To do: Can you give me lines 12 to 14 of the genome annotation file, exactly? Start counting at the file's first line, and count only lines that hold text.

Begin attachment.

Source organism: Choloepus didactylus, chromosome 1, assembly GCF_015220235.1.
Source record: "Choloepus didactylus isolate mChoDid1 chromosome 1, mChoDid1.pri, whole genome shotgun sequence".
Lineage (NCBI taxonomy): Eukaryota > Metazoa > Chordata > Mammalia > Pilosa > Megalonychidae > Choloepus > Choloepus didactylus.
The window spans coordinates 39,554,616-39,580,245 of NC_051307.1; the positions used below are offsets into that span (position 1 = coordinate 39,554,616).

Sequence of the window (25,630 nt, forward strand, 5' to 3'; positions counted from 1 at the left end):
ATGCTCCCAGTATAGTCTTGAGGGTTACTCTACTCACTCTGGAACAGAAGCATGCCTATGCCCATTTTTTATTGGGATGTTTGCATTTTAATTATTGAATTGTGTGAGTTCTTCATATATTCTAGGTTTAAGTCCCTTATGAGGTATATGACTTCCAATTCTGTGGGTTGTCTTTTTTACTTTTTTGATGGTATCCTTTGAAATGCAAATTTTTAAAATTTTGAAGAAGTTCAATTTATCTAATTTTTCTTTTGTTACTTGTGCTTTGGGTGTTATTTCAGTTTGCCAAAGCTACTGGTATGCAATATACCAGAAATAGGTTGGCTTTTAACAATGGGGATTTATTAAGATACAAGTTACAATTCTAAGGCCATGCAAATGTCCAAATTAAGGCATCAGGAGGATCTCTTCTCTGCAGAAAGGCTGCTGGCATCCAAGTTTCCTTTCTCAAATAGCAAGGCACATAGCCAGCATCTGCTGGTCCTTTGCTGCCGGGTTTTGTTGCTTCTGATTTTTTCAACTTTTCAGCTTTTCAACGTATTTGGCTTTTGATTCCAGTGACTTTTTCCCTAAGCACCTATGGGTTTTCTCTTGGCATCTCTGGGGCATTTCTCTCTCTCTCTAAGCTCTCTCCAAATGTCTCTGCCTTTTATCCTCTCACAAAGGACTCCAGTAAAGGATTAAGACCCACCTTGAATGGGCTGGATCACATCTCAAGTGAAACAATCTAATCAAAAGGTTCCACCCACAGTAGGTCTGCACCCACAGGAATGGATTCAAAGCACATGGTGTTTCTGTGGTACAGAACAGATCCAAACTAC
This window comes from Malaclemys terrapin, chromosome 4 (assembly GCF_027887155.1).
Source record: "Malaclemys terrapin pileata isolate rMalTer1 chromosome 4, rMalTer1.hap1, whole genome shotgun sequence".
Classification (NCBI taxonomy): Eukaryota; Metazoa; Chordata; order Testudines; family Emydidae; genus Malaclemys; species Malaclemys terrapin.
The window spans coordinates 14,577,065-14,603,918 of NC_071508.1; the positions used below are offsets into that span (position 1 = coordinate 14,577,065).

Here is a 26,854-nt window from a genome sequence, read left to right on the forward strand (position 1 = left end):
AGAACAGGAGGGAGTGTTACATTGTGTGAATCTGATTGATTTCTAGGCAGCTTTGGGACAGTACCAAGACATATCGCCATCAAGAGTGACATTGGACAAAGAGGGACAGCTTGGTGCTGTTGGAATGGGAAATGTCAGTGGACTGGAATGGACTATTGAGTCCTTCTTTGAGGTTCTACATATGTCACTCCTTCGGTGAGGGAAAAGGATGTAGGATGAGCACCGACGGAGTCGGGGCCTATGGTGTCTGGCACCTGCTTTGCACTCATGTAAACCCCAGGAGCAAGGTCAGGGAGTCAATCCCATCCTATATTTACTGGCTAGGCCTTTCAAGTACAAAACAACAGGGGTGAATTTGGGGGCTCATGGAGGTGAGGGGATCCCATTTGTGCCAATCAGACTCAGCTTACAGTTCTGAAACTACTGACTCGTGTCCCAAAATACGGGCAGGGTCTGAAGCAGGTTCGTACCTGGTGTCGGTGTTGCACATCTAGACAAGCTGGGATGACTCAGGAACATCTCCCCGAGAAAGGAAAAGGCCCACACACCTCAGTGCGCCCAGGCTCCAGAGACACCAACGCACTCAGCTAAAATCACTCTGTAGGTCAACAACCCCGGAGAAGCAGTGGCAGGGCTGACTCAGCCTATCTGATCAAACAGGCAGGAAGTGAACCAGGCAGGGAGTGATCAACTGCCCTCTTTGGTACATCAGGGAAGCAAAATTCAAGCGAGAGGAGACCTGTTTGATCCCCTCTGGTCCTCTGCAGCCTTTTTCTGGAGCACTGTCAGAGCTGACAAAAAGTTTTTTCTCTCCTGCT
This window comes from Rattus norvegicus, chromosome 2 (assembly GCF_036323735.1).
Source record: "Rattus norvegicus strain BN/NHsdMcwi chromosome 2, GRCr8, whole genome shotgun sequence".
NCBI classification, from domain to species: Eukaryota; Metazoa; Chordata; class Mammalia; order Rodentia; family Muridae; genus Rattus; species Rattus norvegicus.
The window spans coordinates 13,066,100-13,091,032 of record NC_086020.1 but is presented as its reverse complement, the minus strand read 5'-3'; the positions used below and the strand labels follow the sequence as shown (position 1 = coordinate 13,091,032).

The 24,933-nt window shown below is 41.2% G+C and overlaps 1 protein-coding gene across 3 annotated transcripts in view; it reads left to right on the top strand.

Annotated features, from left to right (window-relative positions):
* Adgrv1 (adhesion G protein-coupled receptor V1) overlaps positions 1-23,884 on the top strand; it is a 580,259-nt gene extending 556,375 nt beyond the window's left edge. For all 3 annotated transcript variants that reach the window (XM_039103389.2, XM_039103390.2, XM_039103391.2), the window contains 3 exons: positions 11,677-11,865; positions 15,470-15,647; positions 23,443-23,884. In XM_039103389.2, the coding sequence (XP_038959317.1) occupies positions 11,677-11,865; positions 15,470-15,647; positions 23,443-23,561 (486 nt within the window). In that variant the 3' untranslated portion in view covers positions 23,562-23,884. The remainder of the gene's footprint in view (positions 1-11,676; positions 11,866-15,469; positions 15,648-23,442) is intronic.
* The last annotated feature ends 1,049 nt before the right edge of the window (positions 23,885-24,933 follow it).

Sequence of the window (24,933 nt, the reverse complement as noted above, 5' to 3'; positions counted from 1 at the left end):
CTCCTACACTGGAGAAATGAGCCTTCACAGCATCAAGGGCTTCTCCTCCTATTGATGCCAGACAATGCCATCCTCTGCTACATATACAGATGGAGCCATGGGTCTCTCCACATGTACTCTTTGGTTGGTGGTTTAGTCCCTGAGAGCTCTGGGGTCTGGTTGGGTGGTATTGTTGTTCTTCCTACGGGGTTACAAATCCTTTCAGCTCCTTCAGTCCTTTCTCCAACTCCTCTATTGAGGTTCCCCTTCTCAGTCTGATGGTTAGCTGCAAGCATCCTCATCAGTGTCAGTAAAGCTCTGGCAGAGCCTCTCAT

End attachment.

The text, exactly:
AGAACAGGAGGGAGTGTTACATTGTGTGAATCTGATTGATTTCTAGGCAGCTTTGGGACAGTACCAAGACATATCGCCATCAAGAGTGACATTGGACAAAGAGGGACAGCTTGGTGCTGTTGGAATGGGAAATGTCAGTGGACTGGAATGGACTATTGAGTCCTTCTTTGAGGTTCTACATATGTCACTCCTTCGGTGAGGGAAAAGGATGTAGGATGAGCACCGACGGAGTCGGGGCCTATGGTGTCTGGCACCTGCTTTGCACTCATGTAAACCCCAGGAGCAAGGTCAGGGAGTCAATCCCATCCTATATTTACTGGCTAGGCCTTTCAAGTACAAAACAACAGGGGTGAATTTGGGGGCTCATGGAGGTGAGGGGATCCCATTTGTGCCAATCAGACTCAGCTTACAGTTCTGAAACTACTGACTCGTGTCCCAAAATACGGGCAGGGTCTGAAGCAGGTTCGTACCTGGTGTCGGTGTTGCACATCTAGACAAGCTGGGATGACTCAGGAACATCTCCCCGAGAAAGGAAAAGGCCCACACACCTCAGTGCGCCCAGGCTCCAGAGACACCAACGCACTCAGCTAAAATCACTCTGTAGGTCAACAACCCCGGAGAAGCAGTGGCAGGGCTGACTCAGCCTATCTGATCAAACAGGCAGGAAGTGAACCAGGCAGGGAGTGATCAACTGCCCTCTTTGGTACATCAGGGAAGCAAAATTCAAGCGAGAGGAGACCTGTTTGATCCCCTCTGGTCCTCTGCAGCCTTTTTCTGGAGCACTGTCAGAGCTGACAAAAAGTTTTTTCTCTCCTGCT
This window comes from Rattus norvegicus, chromosome 2 (assembly GCF_036323735.1).
Source record: "Rattus norvegicus strain BN/NHsdMcwi chromosome 2, GRCr8, whole genome shotgun sequence".